HYDE: Of course that is for editorial stock photography, but to play devil’s advocate, Paul Strand and my father even, at times, made images that when you look at them at first you have no idea what you are looking at, you can’t figure out what it is. (Find out more about the history of abstract photography and Paul Strand in the blog post, “Straight Photography And Abstraction.”)

GARY CRABBE: That’s true. That is where art photography is different. I love doing abstract photography myself, but that wasn’t the sort of work that Galen did. I used to judge local camera clubs. And they’d have a category that was called “Contemporary,” which meant it had to be some kind of abstract or manipulated photo. I would stand in front of 30 or 40 amateur photographers and say, “The faster I can figure out what you did the less I like it.”

HYDE: But it’s the opposite for magazine submissions or other types of stock photography, correct?

GARY CRABBE: Yes, but you are still trying to generate instant emotional impact, even from an abstract. You are trying to create some kind of subconscious emotional reaction. You don’t have to know what it’s about, but you need to know how it feels. And that’s where art becomes personal and subjective. Some people say, “That doesn’t do anything for me.” Others say, “I could spend a week looking at all the detail in that photograph.” All you can do as an artist is put out what you find interesting.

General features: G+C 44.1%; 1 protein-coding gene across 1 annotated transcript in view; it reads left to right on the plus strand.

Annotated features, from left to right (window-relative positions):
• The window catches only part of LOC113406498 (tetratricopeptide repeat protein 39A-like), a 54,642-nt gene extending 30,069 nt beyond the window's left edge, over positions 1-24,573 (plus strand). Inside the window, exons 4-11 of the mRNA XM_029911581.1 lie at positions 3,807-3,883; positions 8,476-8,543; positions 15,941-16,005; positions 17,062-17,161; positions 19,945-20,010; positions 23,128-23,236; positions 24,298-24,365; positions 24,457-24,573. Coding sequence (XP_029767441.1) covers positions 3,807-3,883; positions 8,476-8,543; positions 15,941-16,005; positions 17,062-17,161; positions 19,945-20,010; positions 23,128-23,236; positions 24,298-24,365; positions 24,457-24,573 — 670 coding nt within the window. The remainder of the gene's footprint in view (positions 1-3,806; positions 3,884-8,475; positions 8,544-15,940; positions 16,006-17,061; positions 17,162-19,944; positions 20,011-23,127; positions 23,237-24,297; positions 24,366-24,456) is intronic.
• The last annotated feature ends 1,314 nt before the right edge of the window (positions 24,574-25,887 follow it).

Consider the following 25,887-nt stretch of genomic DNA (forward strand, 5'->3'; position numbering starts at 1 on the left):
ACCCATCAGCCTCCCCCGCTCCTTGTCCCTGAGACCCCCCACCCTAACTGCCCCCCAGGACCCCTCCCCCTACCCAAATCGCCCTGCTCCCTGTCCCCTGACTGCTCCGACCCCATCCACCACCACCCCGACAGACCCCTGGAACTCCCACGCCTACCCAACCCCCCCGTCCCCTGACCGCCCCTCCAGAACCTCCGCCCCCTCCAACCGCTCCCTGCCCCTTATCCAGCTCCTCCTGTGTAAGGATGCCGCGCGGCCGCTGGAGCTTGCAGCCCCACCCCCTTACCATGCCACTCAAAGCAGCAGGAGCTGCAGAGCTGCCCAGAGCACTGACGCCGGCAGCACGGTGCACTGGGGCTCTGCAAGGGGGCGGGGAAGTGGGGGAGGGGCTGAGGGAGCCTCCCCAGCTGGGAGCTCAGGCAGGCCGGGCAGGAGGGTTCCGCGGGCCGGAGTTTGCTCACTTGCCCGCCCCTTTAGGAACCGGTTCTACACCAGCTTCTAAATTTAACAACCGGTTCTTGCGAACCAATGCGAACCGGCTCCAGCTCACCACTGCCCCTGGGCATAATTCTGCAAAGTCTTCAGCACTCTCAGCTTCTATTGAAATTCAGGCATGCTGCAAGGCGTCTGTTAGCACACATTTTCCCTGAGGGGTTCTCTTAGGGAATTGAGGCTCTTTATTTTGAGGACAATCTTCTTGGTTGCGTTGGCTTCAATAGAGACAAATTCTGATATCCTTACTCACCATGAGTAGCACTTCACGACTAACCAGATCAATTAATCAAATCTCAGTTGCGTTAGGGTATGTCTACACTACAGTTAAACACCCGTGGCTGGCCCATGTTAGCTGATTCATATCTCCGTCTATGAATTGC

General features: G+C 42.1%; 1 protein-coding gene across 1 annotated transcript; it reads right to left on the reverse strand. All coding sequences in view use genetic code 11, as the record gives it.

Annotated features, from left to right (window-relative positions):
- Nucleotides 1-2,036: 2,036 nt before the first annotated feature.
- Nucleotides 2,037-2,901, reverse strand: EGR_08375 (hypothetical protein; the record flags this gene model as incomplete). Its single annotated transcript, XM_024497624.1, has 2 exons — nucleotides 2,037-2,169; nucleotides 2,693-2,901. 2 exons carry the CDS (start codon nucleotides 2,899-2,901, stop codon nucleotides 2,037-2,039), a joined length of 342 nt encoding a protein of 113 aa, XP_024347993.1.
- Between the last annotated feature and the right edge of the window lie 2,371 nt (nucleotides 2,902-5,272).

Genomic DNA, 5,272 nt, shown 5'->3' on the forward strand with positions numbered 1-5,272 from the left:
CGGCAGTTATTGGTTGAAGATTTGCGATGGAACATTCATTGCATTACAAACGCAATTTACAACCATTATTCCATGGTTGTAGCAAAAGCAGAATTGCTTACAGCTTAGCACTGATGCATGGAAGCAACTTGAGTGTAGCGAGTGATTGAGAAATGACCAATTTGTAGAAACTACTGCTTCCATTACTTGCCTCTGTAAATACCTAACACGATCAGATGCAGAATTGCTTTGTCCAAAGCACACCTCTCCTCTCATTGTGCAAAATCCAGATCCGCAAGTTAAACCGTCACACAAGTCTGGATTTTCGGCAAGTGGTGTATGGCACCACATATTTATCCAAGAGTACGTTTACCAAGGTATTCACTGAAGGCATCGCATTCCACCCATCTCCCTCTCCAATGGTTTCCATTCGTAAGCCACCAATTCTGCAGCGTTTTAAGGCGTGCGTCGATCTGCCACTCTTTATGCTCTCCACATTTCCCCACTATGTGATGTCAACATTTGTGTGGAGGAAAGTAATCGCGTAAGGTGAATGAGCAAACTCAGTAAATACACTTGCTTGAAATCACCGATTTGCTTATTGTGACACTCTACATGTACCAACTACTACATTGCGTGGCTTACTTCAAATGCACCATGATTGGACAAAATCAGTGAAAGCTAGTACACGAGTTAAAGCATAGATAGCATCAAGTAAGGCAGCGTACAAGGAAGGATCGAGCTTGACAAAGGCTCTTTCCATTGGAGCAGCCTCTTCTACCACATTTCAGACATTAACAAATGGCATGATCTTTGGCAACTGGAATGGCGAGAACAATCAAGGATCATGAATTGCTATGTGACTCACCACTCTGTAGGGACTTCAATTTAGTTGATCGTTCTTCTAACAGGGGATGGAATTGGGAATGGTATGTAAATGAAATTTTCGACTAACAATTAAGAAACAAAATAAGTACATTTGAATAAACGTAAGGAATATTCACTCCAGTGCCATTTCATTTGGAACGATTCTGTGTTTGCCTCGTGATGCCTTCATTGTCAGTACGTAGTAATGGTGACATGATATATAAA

HYDE: When you first started working for Galen Rowell, your article said something like you had seen only two photography exhibitions, but was there an educational process for learning about the work of other landscape photographers?

GARY CRABBE: Looking through photography magazines, who pays attention to photographer credit lines? Other photographers. That’s how you learn. Every time I saw an image that made me say, “Wow,” I noticed the name. I began to recognize the names Galen’s work was published with right up through the evolution of outdoor photography. I certainly have developed my own personal preferences for the sort of work I like seeing.

HYDE: I’d like to hear how each of your book projects came about.  So how did Backroads of the California Coast: Your Guide to Scenic Getaways & Adventures published in 2001, which won Book of the Year 2002 from the California Outdoor Travel Writers Association, how did that book come about?